The Seattle-based nonprofit journalism outfit InvestigateWest recently announced a combined gift totalling $200,000 in grants from the John S. and James L. Knight Foundation ($50,000), the Ethics and Excellence in Journalism Foundation ($100,000), and the Bullitt Foundation ($50,000). So what are they doing to attract so much attention from these three foundations?
InvestigateWest was founded in 2009 with the mission to "strengthen communities, engage citizens in civic life, and help set the policy agenda through powerful, independent journalism." Like so many other journalism start-ups, they've forsaken the for-profit model in favor of a nonprofit news gathering approach.
As one of the fastest growing sectors in journalism, nonprofit media is poised to disrupt the traditional news business and potentially bring about a new era of sustainable reporting on stuff that really matters. (As opposed to Justin Bieber's latest arrest.) Many foundations and philanthropists are getting behind the cause. Like eBay founder Pierre Omidyar's First Look Media, InvestigateWest sees nonprofit journalism as the wave of the future.
"More and more, the need for independent, public-interest journalism is being met by those with an interest and capacity to support this essential civic institution," explained InvestigateWest Executive Director Robert McClure at the time of the announcement. "Since InvestigateWest’s founding almost five years ago we have repeatedly demonstrated how our reporting makes the Pacific Northwest a better place to live."
InvestigateWest says that its reporting "has directly brought about three new public safety laws in Washington State, new sexual assault policies at Reed College, and more than a dozen significant actions by city, state and federal agencies." Not bad for an outfit that's only been around for five years. And its content is also attracting lots of eyeballs through its website and other outlets. With a tight geographic focus, InvestigageWest is just the kind of new media venture that can help fill the void as newspapers continue their tailspin.
For their part, all three organizations that funded InvestigateWest see the value in the nonprofit approach to news gathering, particularly investigative reporting. The Knight Foundation is the top leader in this space with their Local Media Initiative, which was launched to help nonprofit news organizations establish long-term sustainability. InvestigateWest is exactly the kind of group that Knight loves.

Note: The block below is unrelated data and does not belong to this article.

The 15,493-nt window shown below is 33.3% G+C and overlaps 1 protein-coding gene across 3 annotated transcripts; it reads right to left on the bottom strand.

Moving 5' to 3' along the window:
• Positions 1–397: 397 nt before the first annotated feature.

The Ethics and Excellence in Journalism Foundation also has a history of supporting nonprofit journalism and their grant includes a $50,000 matching challenge as an "incentive for new funders to support InvestigateWest’s independent, fact-based journalism."
The Bullitt Foundation describes themselves as "a charitable foundation that works to safeguard the natural environment by promoting responsible human activities and sustainable communities in the Pacific Northwest." They're fairly new to the game of nonprofit journalism funding, but they see in InvestigateWest an ally in reporting on urban sustainability. Their grant will also allow InvestigateWest to hire a part-time program coordinator to work on development, news partnerships, and a membership program. And though they're not known as journalism funders per se, they fully believe in InvestigateWest's overall mission.
"Disruptive technologies have thrown investigative reporting into a maelstrom, and we are holding our collective breath while a new business model is being born," explained Bullitt Foundation President Denis Hayes. "Meanwhile, InvestigateWest has demonstrated courage, integrity, and meticulous attention to detail as it has pursued stories that would otherwise remain unreported. We are honored to be able to support its work."